Newspaper vendor, Cuenca, Ecuador, 2011
The wonderful color of the wall and its journalistic display offers a perfect context for my intentions here. It helps amplify the fact that she works in a traditional culture, yet incongruously helps distribute the most up to the minute news. It is an incongruous portrait in many ways – for example, the tabloids that hang on the wall behind her speak of things that we can hardly imagine her even grasping. Yet the image also expresses a bit of her character. She seems experienced and respected, yet must have lived a life that has not always been an easy one. I sense both resignation and patience in her expression and body language.
At rest, Cuenca, Ecuador, 2011
This woman was sweeping the entrance to the shop in which she works. She stopped for a moment to lean on her broom and reflect on some aspect of her life. In looking at her expression, I think she is about as far away as she can get from her broom without putting it down. It is a portrait that does what an expressive portrait should do – not just show what a person looks like, but also rather define something about whom they are.
Bill Boland, fund-raiser, The Colonial Theatre, Pittsfield, Massachusetts, 2011
While visiting the Berkshire Mountain town of Pittsfield, we were able to tour the historic Colonial Theatre. Founded in 1903, it’s ornate hall featured performances by such luminaries as Will Rogers, Al Jolson, Lillian Russell, the Lunts and the Barrymores, until it fell on hard times with the advent of television in the early 1950s and shut down. A construction supply company used its vast spaces while volunteer residents of Pittsfield tried to raise the funds to buy it and restore it to its former glory. It proved to be a half-century long struggle, led by this man, 86-year-old Bill Boland. Today the theatre is back in business, one of the primary venues of the Berkshire Theatre Festival. It offers performances year round. Bill Boland led our tour of the theatre, taking us to all of its nooks and crannies. While we were on stage, I photographed him as he talked to us about his efforts to restore the towering theater that stands illuminated behind him. His body language and expression speaks to the pride of an entire community. He is still raising funds to maintain it, and actively manages its vast theatrical archives.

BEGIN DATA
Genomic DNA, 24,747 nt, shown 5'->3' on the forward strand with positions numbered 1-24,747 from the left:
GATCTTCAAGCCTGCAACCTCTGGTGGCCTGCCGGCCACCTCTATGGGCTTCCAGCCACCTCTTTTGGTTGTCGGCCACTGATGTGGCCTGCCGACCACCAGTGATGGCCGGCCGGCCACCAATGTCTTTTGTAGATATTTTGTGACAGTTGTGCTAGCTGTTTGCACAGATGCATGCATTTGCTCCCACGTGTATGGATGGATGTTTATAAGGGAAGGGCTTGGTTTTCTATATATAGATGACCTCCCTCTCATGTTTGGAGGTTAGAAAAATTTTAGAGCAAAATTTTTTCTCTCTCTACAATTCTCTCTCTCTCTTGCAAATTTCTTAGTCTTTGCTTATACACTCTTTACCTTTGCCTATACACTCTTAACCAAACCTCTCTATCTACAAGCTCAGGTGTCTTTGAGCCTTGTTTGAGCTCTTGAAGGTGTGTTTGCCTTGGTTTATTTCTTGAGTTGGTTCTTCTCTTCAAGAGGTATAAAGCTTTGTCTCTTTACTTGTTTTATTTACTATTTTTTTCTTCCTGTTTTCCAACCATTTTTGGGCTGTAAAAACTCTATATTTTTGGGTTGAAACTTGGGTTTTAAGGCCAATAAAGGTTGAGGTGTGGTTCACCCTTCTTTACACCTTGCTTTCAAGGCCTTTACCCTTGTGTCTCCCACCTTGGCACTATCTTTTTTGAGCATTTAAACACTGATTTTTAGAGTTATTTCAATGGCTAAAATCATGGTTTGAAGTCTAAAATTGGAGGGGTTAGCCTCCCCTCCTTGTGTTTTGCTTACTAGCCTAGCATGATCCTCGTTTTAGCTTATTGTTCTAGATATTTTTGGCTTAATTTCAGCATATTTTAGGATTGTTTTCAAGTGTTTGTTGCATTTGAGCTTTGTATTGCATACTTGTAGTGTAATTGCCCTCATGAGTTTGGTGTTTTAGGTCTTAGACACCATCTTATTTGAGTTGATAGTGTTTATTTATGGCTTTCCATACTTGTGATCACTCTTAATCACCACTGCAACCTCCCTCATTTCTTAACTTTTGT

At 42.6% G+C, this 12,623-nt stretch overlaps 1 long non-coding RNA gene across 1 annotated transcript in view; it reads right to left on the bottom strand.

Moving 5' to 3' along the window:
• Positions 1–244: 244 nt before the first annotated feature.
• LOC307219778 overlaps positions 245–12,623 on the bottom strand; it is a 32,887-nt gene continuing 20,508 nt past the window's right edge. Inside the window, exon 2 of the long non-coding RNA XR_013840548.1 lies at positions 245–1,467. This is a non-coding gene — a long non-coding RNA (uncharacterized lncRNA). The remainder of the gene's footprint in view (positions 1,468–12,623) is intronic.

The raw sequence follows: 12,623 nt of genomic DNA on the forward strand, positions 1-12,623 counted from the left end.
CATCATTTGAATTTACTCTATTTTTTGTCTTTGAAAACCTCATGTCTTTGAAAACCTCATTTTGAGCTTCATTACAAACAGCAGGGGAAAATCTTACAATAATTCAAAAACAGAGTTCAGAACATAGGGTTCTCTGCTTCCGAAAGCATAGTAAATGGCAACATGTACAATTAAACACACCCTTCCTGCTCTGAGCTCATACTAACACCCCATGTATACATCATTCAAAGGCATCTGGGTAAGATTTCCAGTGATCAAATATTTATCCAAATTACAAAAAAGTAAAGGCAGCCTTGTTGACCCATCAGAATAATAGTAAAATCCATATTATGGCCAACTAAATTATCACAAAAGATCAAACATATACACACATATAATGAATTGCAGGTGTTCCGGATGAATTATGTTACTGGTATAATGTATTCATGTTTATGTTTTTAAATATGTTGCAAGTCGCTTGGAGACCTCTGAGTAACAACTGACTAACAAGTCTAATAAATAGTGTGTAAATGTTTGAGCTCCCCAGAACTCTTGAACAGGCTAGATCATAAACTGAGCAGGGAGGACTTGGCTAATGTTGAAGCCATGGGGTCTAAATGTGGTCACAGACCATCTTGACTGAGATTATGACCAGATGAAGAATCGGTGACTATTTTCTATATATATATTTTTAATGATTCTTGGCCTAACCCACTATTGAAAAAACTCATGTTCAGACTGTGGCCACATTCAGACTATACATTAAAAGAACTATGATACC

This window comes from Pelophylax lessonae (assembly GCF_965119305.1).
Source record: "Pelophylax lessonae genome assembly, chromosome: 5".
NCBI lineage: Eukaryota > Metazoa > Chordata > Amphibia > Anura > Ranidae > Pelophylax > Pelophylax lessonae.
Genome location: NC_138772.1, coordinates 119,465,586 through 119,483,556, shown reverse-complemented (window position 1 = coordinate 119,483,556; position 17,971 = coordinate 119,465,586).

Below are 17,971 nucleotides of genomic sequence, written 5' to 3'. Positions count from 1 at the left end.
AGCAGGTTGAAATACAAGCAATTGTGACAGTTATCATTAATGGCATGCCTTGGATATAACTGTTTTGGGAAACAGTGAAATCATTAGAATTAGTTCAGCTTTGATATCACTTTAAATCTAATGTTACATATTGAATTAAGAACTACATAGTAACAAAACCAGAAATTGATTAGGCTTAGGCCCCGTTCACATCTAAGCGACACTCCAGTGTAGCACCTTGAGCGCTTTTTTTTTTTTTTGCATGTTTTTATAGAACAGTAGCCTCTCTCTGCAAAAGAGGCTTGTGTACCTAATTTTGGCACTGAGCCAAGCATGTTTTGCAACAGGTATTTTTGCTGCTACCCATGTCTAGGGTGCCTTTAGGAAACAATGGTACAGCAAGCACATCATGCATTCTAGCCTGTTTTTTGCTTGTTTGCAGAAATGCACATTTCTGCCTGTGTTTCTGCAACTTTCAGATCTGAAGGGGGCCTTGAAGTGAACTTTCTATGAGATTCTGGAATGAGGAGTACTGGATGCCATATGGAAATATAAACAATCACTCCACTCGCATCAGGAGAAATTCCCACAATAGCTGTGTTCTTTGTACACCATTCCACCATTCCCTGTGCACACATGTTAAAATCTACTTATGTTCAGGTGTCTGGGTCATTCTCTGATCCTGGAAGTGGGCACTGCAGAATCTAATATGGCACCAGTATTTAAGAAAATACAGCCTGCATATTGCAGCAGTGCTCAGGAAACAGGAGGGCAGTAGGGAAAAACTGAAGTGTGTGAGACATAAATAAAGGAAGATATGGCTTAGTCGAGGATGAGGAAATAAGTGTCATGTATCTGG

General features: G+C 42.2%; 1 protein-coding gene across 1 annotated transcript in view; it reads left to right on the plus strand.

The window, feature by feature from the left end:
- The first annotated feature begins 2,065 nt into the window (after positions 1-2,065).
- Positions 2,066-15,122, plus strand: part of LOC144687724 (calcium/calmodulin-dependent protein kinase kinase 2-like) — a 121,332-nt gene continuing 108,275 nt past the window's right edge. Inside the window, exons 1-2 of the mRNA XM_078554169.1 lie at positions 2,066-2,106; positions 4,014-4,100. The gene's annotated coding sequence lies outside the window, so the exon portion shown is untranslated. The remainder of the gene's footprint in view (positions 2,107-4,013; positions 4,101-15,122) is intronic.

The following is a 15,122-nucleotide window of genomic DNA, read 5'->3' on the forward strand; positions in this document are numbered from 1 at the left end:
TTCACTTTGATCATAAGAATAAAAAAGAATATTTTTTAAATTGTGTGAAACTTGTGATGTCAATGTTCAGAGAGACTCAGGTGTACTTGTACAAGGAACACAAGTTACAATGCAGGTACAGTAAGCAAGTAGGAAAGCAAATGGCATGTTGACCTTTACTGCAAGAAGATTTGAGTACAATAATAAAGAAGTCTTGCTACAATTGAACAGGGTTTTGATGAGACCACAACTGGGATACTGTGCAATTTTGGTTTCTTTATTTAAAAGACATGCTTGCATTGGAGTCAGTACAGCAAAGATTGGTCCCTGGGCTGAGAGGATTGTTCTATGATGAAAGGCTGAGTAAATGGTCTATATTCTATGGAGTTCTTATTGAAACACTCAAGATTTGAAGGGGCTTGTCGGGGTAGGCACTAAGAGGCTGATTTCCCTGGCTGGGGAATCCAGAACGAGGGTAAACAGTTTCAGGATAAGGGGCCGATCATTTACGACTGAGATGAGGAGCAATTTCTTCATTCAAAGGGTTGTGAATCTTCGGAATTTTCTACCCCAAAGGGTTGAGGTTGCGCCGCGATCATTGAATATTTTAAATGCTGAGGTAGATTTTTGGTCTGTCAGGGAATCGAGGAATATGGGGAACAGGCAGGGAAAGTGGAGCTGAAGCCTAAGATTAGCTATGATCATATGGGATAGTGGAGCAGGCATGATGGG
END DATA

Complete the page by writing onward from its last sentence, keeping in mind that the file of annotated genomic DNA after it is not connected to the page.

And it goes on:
Cashier, Rock City Café, Rock City, Arizona, 2011
I made this portrait as this cashier turned away from her computer for a moment to catch the window light. Her illuminated profile repeats the glowing light on the pillar at right. The image tells us she is on the job, yet her mind is definitely elsewhere at this moment.
Patron, Rock City Café, Rock City, Arizona, 2011
A woman waits for someone outside this Arizona roadhouse, famous for its pies. She does not relax – she sits forward in her chair, attentive to what is going on around her. I sense a bit of tension and impatience in the body language and expression. She seems to be asking the question “When are they going to come and get me?”
Restaurant barker, Durango, Colorado, 2010
A stack of menus in hand, a restaurant barker pauses for a moment to look my camera in the eye. I come away with a portrait that reflects the tedium of repetitive work. The barker must convince tourists strolling Durango’s sidewalks to eat here, but at this moment in time there seems to be nobody to convince. We are left with an insight into the frustrating nature of salesmanship.
Engineer, Durango and Silverton Railroad, Durango, Colorado, 2010
An engineer, moments away from launching a journey by steam train from Durango to Silverton, patiently waits for departure. I liked the industrial nature of his traditional costume, the well used grimy glove that rests on the window frame of the locomotive, and the jaunty touch of red at the throat. His vintage white beard seems to fit his role well.